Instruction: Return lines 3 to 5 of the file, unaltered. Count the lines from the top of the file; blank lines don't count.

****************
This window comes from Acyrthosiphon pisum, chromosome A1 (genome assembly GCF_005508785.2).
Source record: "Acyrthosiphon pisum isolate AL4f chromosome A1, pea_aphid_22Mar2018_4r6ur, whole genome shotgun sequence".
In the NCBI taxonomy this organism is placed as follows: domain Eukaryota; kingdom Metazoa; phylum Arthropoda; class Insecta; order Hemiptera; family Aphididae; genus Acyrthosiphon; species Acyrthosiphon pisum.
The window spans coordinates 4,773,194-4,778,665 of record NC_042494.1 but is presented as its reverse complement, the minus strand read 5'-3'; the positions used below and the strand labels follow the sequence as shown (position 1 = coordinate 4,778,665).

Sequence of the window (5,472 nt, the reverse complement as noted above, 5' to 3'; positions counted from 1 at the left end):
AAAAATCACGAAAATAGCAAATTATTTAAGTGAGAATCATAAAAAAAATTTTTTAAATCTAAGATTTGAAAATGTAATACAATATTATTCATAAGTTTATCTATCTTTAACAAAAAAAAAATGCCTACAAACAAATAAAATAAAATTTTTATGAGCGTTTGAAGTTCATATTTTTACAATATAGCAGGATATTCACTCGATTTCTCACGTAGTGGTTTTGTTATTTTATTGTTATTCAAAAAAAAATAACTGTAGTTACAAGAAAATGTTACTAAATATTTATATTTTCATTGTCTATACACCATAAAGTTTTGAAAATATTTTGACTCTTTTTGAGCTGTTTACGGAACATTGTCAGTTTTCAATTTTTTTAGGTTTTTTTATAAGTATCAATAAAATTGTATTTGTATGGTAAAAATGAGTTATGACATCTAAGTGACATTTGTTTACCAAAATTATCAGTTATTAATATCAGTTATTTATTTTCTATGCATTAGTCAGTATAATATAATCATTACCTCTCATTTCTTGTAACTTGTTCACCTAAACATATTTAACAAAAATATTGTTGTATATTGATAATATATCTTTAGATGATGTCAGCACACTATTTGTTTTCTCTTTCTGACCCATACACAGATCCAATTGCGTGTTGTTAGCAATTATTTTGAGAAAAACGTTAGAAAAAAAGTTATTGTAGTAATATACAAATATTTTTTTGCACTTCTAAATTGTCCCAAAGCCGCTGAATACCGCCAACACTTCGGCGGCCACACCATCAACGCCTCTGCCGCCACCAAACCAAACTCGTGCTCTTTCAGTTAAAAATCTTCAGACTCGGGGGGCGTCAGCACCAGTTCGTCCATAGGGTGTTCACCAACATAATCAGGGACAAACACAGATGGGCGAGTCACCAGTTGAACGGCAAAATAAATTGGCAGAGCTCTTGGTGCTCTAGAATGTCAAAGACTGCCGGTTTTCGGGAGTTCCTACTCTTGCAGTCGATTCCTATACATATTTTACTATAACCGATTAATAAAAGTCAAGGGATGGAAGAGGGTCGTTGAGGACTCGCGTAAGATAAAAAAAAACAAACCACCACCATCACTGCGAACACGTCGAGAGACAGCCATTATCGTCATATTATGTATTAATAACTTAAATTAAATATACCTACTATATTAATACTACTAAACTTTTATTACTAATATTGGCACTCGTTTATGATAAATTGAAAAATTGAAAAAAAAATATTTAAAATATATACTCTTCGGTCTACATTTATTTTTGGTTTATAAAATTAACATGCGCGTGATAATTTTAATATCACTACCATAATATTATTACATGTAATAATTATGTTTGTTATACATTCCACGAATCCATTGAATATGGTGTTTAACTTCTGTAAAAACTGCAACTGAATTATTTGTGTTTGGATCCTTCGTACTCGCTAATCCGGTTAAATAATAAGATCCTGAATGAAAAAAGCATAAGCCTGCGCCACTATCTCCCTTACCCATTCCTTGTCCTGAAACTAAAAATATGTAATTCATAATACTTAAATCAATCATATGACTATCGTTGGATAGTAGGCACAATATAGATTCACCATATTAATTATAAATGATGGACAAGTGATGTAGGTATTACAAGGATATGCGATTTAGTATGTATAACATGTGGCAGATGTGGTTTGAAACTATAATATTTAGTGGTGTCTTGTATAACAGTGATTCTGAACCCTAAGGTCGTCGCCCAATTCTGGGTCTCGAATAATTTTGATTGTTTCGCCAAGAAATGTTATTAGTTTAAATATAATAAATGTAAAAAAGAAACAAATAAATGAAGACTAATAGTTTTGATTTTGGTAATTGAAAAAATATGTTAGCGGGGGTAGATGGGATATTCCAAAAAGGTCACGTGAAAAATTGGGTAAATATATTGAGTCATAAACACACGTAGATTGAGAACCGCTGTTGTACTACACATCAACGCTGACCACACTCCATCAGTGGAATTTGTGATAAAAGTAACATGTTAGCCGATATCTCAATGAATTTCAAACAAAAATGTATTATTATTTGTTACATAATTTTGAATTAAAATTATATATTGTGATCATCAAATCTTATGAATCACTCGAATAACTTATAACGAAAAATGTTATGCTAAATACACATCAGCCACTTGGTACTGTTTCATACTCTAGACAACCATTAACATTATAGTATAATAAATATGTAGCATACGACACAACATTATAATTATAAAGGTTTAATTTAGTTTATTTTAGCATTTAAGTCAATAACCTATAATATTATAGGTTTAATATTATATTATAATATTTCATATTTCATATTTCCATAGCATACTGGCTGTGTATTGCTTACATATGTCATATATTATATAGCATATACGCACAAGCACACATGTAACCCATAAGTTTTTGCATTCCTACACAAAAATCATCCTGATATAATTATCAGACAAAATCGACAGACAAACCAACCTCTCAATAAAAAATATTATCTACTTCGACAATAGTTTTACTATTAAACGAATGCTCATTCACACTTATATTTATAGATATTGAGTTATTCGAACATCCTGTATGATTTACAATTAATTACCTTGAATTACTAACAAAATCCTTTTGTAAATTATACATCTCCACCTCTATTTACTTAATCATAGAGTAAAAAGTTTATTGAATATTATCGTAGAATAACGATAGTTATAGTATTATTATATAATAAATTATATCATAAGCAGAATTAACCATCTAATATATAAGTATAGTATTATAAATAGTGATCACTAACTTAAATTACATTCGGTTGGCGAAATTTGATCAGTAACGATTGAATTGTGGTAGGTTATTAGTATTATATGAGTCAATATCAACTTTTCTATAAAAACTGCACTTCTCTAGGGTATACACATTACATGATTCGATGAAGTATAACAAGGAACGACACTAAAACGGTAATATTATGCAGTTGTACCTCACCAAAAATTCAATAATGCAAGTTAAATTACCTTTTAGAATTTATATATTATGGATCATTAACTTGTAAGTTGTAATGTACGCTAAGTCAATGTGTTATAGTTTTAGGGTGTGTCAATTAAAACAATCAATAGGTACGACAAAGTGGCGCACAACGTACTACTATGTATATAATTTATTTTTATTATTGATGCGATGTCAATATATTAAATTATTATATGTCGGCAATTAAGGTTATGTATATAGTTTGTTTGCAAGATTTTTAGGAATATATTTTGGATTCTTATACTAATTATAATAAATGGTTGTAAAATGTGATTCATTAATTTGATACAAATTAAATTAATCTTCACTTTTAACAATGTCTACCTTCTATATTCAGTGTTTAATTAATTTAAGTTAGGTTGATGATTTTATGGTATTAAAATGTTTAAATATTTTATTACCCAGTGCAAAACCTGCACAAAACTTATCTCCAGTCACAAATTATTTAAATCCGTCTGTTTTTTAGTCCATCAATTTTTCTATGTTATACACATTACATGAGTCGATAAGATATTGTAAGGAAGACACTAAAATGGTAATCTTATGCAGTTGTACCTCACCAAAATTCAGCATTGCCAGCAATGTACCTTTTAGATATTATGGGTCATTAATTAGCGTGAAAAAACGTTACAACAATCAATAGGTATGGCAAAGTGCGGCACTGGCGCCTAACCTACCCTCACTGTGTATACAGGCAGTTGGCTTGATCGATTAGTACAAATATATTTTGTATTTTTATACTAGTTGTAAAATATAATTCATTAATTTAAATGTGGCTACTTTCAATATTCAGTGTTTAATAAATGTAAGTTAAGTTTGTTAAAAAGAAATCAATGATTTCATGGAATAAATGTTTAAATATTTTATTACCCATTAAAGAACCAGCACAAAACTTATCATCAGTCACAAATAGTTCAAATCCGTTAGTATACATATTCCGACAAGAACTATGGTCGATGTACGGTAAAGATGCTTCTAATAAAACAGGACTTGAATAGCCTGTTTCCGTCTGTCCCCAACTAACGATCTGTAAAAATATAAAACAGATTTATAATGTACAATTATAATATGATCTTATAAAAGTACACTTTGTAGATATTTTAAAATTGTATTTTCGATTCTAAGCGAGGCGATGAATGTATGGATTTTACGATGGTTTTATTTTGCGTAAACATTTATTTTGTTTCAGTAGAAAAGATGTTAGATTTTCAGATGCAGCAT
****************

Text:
In the NCBI taxonomy this organism is placed as follows: domain Eukaryota; kingdom Metazoa; phylum Arthropoda; class Insecta; order Hemiptera; family Aphididae; genus Acyrthosiphon; species Acyrthosiphon pisum.
The window spans coordinates 4,773,194-4,778,665 of record NC_042494.1 but is presented as its reverse complement, the minus strand read 5'-3'; the positions used below and the strand labels follow the sequence as shown (position 1 = coordinate 4,778,665).

Sequence of the window (5,472 nt, the reverse complement as noted above, 5' to 3'; positions counted from 1 at the left end):